Speech on Bay of Pigs anniversary
National security adviser John Bolton is expected to discuss the new policy during a midday speech in Miami, which is home to thousands of exiles and immigrants from Cuba, Venezuela and Nicaragua.
The speech at the Bay of Pigs Veterans Association is to be delivered on the 58th anniversary of the United States’s failed 1961 invasion of the island, an attempt to overthrow the Cuban government.
“Before they try to euphorically ride a wave of wickedness and lies, they should take a dose of reality. The world has told John Bolton and the U.S. government to eliminate the criminal blockade against Cuba and the Helms-Burton Act,” Johana Tablada, Cuba’s deputy director of U.S. affairs, said on Twitter.
The 1996 act gave Americans the right to sue the mostly European companies that operate out of hotels, tobacco factories, distilleries and other properties that Cuba nationalized after Fidel Castro took power. The act even allows lawsuits by Cubans who became U.S. citizens years after their properties were taken.
Under absolutely false and fabricated premises, to impose a cruel policy without support in #UnitedStates Cuban emigration, and the world, #US will give a new twist today to the criminal, illegal and immoral #Blockade against #Cuba. It will hurt our people but it will fail again pic.twitter.com/mP8gICaBtc
U.S. airlines and cruise lines that bring hundreds of thousands of travellers to Cuba each year appear to be exempt from the key provision of the Helms-Burton Act.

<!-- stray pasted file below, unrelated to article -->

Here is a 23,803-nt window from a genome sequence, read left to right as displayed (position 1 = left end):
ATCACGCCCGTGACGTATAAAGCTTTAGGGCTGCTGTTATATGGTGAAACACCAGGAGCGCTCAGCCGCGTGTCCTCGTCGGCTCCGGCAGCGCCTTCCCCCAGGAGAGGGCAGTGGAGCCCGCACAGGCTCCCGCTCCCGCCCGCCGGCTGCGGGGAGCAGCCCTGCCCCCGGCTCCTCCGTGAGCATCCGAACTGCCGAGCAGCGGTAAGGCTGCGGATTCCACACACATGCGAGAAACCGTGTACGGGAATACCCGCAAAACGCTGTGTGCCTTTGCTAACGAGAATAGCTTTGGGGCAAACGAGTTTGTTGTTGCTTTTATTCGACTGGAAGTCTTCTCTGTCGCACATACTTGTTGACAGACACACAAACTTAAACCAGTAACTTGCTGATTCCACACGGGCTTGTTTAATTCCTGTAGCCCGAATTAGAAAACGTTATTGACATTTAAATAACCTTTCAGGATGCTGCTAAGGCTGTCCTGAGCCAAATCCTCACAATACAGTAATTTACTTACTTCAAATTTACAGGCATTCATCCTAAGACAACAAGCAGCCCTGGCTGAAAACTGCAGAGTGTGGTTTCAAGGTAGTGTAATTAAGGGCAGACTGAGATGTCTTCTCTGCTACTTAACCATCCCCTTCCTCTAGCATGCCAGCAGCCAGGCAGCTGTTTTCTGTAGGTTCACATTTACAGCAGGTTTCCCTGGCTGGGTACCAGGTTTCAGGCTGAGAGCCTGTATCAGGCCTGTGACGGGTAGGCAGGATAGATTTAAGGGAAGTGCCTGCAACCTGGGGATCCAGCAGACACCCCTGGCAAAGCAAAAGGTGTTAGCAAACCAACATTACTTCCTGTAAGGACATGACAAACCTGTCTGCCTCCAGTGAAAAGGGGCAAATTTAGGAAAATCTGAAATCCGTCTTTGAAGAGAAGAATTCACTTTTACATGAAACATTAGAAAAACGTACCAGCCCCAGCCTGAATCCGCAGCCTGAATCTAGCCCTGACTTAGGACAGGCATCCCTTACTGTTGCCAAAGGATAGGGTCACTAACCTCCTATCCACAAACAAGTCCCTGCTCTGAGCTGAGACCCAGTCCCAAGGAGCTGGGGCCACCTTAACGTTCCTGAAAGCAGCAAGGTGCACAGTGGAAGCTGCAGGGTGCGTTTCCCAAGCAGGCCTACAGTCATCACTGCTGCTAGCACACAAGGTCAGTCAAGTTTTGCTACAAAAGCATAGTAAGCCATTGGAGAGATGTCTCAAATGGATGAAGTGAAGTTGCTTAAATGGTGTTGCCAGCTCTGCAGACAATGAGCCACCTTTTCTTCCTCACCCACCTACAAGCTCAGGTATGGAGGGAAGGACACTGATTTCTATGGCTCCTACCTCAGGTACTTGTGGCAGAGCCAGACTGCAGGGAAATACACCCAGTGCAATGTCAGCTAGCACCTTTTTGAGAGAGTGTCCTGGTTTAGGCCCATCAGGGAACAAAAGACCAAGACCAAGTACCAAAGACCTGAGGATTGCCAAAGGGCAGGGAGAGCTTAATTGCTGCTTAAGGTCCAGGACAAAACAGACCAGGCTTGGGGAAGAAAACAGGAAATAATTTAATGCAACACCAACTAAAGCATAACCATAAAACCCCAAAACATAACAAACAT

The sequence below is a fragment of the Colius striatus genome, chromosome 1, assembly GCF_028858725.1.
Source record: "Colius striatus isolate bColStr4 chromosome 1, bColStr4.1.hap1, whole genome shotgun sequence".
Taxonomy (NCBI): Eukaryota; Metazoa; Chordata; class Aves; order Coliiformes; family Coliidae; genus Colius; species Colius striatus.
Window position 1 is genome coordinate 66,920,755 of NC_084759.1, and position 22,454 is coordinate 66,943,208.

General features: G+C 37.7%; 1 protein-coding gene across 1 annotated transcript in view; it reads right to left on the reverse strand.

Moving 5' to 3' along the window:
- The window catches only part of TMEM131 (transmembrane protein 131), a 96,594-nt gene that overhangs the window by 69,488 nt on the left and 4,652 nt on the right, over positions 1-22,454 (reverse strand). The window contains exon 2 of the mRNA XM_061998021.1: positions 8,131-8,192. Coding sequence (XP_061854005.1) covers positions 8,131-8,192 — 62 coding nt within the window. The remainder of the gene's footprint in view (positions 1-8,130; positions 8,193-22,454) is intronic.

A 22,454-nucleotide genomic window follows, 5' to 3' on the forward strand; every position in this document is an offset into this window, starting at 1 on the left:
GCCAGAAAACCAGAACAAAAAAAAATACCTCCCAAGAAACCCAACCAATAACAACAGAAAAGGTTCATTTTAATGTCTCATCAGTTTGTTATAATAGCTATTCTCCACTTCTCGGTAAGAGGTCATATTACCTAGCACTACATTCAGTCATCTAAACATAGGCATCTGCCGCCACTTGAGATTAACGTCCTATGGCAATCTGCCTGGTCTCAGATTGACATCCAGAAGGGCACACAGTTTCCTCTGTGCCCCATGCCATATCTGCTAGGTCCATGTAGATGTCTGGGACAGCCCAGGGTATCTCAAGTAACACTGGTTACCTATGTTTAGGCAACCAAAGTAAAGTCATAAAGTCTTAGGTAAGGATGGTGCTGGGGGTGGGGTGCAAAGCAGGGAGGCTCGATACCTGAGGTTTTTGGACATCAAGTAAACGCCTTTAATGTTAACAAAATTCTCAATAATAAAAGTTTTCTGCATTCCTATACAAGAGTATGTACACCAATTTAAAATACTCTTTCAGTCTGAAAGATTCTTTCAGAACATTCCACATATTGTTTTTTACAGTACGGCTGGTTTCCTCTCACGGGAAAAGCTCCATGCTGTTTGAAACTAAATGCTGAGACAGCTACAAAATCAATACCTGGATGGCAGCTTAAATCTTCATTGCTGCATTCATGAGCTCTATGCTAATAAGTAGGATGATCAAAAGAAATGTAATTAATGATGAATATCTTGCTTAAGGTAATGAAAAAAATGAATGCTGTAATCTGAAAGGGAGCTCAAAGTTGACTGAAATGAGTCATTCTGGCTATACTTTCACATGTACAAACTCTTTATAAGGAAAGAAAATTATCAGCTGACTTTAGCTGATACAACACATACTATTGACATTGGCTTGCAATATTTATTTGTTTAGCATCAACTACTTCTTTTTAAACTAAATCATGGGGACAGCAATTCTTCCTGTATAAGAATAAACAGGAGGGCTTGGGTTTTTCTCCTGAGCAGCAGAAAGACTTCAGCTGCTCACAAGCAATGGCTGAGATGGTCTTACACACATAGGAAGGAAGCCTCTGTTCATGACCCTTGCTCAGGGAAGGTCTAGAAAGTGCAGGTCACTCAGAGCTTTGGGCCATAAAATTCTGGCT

Every U.S. president since Bill Clinton has suspended the key clause to avoid those trade clashes and a potential mass of lawsuits that would prevent any future settlement with Cuba over nationalized properties. Cuba has said it is willing to reimburse the owners of confiscated properties, but only if the communist government is also reimbursed for billions of dollars in damages generated by the six-decade U.S. trade embargo.
The announcement comes at a moment of severe economic weakness for Cuba, which is struggling to find enough cash to import basic food and other supplies following a drop in aid from Venezuela, and a string of bad years in other key economic sectors.
Foreign investment in Cuba increased slightly in recent years, but it remains far below the levels needed to recapitalize the island’s dilapidated, often collapsing infrastructure. The Trump administration’s decision is not expected to drive out major foreign players like Pernod-Ricard of France, which makes Havana Club rum, or Spanish hotel chains Melia or Iberostar, but it could prove a major obstacle to new investment from foreign companies.
“It will harm prospective investment in Cuba. It will not cause people who are invested in Cuba already to pull out now,” said Phil Peters, director of the Arlington, Virginia-based Cuba Research Center, who advocated for closer relations with Cuba and has consulted for U.S. companies looking to invest.
Peters said he also believed the new measure could hurt the Trump administration’s effort to force Maduro from power with help from allies like Spain.
“There are plenty of countries that are interested in helping Venezuela find a soft landing after Maduro, but they are not interested in waging an economic war on Cuba,” Peters said.
The U.S. official said the administration also plans to start enforcing the section of the act that allows the U.S. to deny entry visas to Cubans and citizens of other countries involved in trafficking in the confiscated property.